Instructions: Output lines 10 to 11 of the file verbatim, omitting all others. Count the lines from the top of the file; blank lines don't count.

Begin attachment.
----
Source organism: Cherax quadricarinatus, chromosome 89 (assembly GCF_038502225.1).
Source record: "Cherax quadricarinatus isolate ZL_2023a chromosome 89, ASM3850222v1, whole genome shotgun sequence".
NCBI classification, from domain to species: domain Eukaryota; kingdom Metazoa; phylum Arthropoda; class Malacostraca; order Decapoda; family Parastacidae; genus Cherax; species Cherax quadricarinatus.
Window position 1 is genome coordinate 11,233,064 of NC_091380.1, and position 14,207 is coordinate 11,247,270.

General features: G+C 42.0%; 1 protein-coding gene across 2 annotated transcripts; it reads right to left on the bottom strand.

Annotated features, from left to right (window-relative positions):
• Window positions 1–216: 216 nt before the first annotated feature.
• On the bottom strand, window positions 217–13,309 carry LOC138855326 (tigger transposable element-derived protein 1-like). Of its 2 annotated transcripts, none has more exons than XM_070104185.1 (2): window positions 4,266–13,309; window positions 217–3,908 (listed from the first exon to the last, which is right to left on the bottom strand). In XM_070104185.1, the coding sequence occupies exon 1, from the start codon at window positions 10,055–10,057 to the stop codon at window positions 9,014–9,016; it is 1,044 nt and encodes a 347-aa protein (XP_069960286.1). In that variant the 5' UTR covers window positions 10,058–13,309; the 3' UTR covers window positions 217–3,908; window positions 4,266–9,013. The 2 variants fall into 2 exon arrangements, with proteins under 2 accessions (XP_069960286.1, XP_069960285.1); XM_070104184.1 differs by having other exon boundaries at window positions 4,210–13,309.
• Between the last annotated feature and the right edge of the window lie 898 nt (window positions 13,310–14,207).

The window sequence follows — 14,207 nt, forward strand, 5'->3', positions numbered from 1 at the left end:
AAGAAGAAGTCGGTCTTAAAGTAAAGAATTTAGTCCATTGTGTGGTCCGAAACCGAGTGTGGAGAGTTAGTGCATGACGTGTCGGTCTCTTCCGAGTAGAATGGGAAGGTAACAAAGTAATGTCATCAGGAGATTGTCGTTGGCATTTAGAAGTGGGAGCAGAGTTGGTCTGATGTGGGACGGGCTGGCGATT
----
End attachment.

The window sequence follows — 14,207 nt, forward strand, 5'->3', positions numbered from 1 at the left end:
AAGAAGAAGTCGGTCTTAAAGTAAAGAATTTAGTCCATTGTGTGGTCCGAAACCGAGTGTGGAGAGTTAGTGCATGACGTGTCGGTCTCTTCCGAGTAGAATGGGAAGGTAACAAAGTAATGTCATCAGGAGATTGTCGTTGGCATTTAGAAGTGGGAGCAGAGTTGGTCTGATGTGGGACGGGCTGGCGATT